Home Latest The Unhealthy Obsession Over Monkeypox's Name – City Journal

The Unhealthy Obsession Over Monkeypox's Name – City Journal

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Anyone wondering why medical authorities seem so ineffectual need look no further than their newfound obsession with renaming the monkeypox virus and the disease it causes. Their preoccupation with avoiding giving offense distracts from the necessary task of combating disease spread.
The monkeypox virus, discovered in 1958, got its name because monkeys were the first animals found carrying it. In fact, monkeys aren’t the natural host of the virus; the true reservoir host remains unknown.
The first human monkeypox case was identified in 1970 in the Democratic Republic of the Congo. Until recently, nearly all cases were reported in Africa. Outbreaks outside of Africa are rare, which is why the outbreak that began in May is noteworthy.
There have been nearly 50,000 cases and 15 deaths worldwide to date, with nearly all the cases outside of Africa, in countries that have not historically reported monkeypox. Previous outbreaks have resulted from transmission from animals to humans, but the current outbreak involves human-to-human transmission, almost exclusively among gay men. The U.S. has the most cases of any country (18,417) by far, but thankfully no deaths.
The current outbreak’s lack of connection to Africa prompted an international group of 29 virologists on June 10 to complain that “continued reference to, and nomenclature of this virus being African is not only inaccurate but is also discriminatory and stigmatizing.” The scientists were particularly concerned that the media was using photos of African patients to depict pox lesions. They proposed renaming the two known variants (formally known as clades) of the monkeypox virus—the Congo Basin clade and the West African clade—with names that do not reflect the geographic location where they were first detected.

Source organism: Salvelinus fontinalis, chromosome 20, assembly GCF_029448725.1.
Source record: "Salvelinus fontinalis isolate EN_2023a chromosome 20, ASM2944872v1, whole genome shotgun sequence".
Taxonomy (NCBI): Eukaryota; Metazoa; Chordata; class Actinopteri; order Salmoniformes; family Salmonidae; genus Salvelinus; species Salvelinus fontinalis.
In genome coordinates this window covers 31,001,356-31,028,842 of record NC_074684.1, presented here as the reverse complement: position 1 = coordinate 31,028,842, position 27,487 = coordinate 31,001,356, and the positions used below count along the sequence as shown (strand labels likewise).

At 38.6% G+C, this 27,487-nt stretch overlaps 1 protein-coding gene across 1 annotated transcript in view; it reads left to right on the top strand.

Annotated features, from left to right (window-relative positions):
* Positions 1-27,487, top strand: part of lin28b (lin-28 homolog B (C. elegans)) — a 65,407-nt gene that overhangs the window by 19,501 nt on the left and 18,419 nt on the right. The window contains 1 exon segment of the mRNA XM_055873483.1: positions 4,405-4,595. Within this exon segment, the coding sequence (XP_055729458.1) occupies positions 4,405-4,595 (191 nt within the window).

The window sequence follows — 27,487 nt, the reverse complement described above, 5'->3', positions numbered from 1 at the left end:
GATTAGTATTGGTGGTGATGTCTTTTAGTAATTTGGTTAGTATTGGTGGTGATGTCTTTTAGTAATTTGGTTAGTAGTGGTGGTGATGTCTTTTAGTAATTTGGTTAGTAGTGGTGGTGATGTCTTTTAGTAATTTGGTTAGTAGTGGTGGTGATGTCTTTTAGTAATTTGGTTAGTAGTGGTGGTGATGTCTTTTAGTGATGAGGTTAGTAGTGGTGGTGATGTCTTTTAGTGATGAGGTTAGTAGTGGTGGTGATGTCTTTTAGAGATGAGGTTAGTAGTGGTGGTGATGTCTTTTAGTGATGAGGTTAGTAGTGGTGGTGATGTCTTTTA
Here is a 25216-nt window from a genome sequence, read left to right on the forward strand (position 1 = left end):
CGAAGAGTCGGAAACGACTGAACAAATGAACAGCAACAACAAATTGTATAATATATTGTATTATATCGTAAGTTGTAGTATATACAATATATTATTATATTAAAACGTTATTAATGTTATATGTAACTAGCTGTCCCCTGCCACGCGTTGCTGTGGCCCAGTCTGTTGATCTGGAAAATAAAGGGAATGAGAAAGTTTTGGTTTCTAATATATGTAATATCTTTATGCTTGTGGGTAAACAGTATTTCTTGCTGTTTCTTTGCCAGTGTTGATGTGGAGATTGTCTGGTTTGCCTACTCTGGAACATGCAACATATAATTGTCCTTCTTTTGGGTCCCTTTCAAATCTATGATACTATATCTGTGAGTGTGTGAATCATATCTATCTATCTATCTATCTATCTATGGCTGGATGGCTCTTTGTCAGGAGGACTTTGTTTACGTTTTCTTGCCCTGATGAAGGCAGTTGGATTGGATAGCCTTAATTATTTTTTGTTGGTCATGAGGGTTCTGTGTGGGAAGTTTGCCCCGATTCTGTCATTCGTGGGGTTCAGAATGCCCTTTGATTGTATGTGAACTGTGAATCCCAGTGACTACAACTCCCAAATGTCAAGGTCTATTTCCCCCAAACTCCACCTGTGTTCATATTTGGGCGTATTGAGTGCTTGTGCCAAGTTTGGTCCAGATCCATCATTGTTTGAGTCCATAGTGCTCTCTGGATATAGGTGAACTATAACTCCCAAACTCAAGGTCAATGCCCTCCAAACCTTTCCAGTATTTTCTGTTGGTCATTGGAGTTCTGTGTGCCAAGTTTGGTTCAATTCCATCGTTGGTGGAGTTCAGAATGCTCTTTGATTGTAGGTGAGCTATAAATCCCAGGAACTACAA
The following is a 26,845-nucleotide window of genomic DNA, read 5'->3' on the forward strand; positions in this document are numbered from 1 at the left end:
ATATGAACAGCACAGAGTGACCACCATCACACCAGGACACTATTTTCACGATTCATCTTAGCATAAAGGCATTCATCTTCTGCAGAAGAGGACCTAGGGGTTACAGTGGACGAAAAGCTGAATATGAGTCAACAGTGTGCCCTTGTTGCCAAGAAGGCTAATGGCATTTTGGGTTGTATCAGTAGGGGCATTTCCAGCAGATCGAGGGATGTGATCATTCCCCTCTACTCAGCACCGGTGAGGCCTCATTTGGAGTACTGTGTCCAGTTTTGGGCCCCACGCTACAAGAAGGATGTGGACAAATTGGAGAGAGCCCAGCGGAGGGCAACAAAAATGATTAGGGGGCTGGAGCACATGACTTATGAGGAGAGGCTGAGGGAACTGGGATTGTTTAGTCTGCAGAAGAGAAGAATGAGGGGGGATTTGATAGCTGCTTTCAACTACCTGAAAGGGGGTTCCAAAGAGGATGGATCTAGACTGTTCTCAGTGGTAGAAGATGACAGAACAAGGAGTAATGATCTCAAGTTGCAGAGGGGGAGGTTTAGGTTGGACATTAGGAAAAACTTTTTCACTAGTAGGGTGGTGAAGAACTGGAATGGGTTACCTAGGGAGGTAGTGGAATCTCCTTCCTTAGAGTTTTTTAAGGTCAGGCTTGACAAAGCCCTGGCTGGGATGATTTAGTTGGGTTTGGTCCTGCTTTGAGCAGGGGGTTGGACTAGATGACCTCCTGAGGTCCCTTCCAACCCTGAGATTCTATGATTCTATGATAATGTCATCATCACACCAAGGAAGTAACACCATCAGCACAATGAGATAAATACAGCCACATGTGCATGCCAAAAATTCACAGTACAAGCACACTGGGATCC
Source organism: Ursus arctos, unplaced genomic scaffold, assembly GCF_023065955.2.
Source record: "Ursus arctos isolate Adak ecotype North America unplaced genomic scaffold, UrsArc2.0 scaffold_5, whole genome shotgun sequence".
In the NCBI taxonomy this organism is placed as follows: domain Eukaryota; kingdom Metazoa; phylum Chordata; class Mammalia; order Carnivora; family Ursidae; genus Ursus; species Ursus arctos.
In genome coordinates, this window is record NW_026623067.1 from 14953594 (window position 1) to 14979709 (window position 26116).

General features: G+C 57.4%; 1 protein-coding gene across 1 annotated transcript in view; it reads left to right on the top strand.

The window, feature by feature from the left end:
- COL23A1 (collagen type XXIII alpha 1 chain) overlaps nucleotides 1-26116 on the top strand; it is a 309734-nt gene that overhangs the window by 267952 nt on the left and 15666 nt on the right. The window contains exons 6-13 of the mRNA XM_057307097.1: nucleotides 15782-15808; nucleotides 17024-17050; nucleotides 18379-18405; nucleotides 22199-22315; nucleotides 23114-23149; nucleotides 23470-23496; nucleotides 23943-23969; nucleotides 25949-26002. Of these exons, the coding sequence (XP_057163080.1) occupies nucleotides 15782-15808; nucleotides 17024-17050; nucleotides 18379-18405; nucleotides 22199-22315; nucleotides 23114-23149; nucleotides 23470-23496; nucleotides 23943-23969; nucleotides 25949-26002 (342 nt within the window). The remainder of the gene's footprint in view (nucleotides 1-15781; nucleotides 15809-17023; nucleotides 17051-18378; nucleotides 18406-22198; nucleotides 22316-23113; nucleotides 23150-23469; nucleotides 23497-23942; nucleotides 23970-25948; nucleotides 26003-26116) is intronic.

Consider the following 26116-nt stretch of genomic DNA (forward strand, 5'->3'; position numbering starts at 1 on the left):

Four days later, the World Health Organization announced that, in light of concerns about stigma and racism, the names of the virus, its clades, and the disease it causes should be changed. Since then, the WHO has renamed the Congo Basin variant as Clade I and the West Africa variant as Clade II and has announced it is accepting proposals to rename the disease in line with “current best practices” to avoid causing offense to any group.
Not to be outdone, the commissioner of health in New York City—the epicenter of the U.S. outbreak—wrote a letter to the WHO urging it to follow through on renaming monkeypox, “given the stigma it may engender, and the painful and racist history within which terminology like this is rooted for communities of color.”
Commentators have correctly noted the history of racist stereotypes comparing black people to monkeys, but they have not pointed to any current examples connecting monkeypox with this ugly trope. And using photographs of black people early in the pandemic to illustrate typical lesions simply reflected the reality that, until this latest outbreak, nearly all cases were in Africa, and so those were the images most readily available.
Nor is there anything about the name monkeypox that implicates Africans in the disease or the current outbreak. That the two most common variants were named for places in Africa was something of which few people outside of infectious disease specialists were aware.
Moreover, there is an important practical issue with keeping the name: it has been used in the scientific literature for a half century. Is the middle of an outbreak, in which physicians and scientists need access to that literature, the time to confuse matters with a name change?
As Keletso Makofane—a gay, African public-health researcher and fellow at Harvard’s FXB Center for Health and Human Rights—has noted, the name monkeypox is not the problem right now. “The things that are really standing in the way of a successful response are just having access to testing, to vaccine and to treatments.” Public-health authorities should worry less about purportedly offensive names and more about the priorities Makofane identified.
Joel Zinberg, M.D., J.D., is a senior fellow at the Competitive Enterprise Institute, an associate clinical professor of surgery at the Icahn Mount Sinai School of Medicine in New York, and the director of Paragon Health Institute’s Public Health and American Well-being Initiative. He was general counsel and senior economist in 2017–19 at the Council of Economic Advisers, where he specialized in health policy.
Photo by Mario Tama/Getty Images
A quarterly magazine of urban affairs, published by the Manhattan Institute, edited by Brian C. Anderson.

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I am Zeba Anwer, a content writer who is still learning to make herself familiar with the world of technology. I am a writer by day and a reader by night who is still looking to make her footprint in the world of media.